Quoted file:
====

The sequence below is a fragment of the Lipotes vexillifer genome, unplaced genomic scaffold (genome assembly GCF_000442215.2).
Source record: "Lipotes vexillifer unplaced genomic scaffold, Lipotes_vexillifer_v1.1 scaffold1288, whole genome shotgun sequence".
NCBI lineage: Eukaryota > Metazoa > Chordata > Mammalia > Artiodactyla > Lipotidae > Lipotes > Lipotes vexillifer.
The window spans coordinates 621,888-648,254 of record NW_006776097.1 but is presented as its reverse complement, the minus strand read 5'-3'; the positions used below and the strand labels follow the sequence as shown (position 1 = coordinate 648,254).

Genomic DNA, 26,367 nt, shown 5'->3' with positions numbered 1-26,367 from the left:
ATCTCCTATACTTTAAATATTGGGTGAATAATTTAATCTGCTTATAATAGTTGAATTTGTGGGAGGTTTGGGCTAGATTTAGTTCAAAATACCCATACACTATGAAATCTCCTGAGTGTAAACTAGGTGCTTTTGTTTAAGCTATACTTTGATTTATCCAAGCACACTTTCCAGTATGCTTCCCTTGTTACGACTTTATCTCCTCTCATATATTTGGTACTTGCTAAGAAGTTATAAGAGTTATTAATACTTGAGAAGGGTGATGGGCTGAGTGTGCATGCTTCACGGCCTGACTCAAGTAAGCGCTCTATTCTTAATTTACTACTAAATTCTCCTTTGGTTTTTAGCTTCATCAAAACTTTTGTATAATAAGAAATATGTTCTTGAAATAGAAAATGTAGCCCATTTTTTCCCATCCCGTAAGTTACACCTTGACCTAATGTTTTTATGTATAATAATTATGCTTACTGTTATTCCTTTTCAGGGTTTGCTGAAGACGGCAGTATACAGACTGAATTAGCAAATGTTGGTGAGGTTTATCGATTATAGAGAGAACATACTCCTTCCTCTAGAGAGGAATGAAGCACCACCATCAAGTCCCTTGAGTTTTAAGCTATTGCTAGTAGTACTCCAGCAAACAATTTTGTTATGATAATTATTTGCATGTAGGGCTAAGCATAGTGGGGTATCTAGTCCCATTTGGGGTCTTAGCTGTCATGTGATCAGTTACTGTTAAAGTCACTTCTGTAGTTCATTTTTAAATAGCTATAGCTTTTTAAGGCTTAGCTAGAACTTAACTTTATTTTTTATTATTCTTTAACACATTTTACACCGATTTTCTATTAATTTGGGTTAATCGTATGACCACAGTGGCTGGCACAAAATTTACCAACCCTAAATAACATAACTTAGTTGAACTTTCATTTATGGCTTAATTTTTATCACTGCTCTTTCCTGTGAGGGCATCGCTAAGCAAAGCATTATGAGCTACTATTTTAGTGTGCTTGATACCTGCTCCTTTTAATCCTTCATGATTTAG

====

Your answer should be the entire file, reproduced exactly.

The sequence below is a fragment of the Lipotes vexillifer genome, unplaced genomic scaffold (genome assembly GCF_000442215.2).
Source record: "Lipotes vexillifer unplaced genomic scaffold, Lipotes_vexillifer_v1.1 scaffold1288, whole genome shotgun sequence".
NCBI lineage: Eukaryota > Metazoa > Chordata > Mammalia > Artiodactyla > Lipotidae > Lipotes > Lipotes vexillifer.
The window spans coordinates 621,888-648,254 of record NW_006776097.1 but is presented as its reverse complement, the minus strand read 5'-3'; the positions used below and the strand labels follow the sequence as shown (position 1 = coordinate 648,254).

Genomic DNA, 26,367 nt, shown 5'->3' with positions numbered 1-26,367 from the left:
ATCTCCTATACTTTAAATATTGGGTGAATAATTTAATCTGCTTATAATAGTTGAATTTGTGGGAGGTTTGGGCTAGATTTAGTTCAAAATACCCATACACTATGAAATCTCCTGAGTGTAAACTAGGTGCTTTTGTTTAAGCTATACTTTGATTTATCCAAGCACACTTTCCAGTATGCTTCCCTTGTTACGACTTTATCTCCTCTCATATATTTGGTACTTGCTAAGAAGTTATAAGAGTTATTAATACTTGAGAAGGGTGATGGGCTGAGTGTGCATGCTTCACGGCCTGACTCAAGTAAGCGCTCTATTCTTAATTTACTACTAAATTCTCCTTTGGTTTTTAGCTTCATCAAAACTTTTGTATAATAAGAAATATGTTCTTGAAATAGAAAATGTAGCCCATTTTTTCCCATCCCGTAAGTTACACCTTGACCTAATGTTTTTATGTATAATAATTATGCTTACTGTTATTCCTTTTCAGGGTTTGCTGAAGACGGCAGTATACAGACTGAATTAGCAAATGTTGGTGAGGTTTATCGATTATAGAGAGAACATACTCCTTCCTCTAGAGAGGAATGAAGCACCACCATCAAGTCCCTTGAGTTTTAAGCTATTGCTAGTAGTACTCCAGCAAACAATTTTGTTATGATAATTATTTGCATGTAGGGCTAAGCATAGTGGGGTATCTAGTCCCATTTGGGGTCTTAGCTGTCATGTGATCAGTTACTGTTAAAGTCACTTCTGTAGTTCATTTTTAAATAGCTATAGCTTTTTAAGGCTTAGCTAGAACTTAACTTTATTTTTTATTATTCTTTAACACATTTTACACCGATTTTCTATTAATTTGGGTTAATCGTATGACCACAGTGGCTGGCACAAAATTTACCAACCCTAAATAACATAACTTAGTTGAACTTTCATTTATGGCTTAATTTTTATCACTGCTCTTTCCTGTGAGGGCATCGCTAAGCAAAGCATTATGAGCTACTATTTTAGTGTGCTTGATACCTGCTCCTTTTAATCCTTCATGATTTAG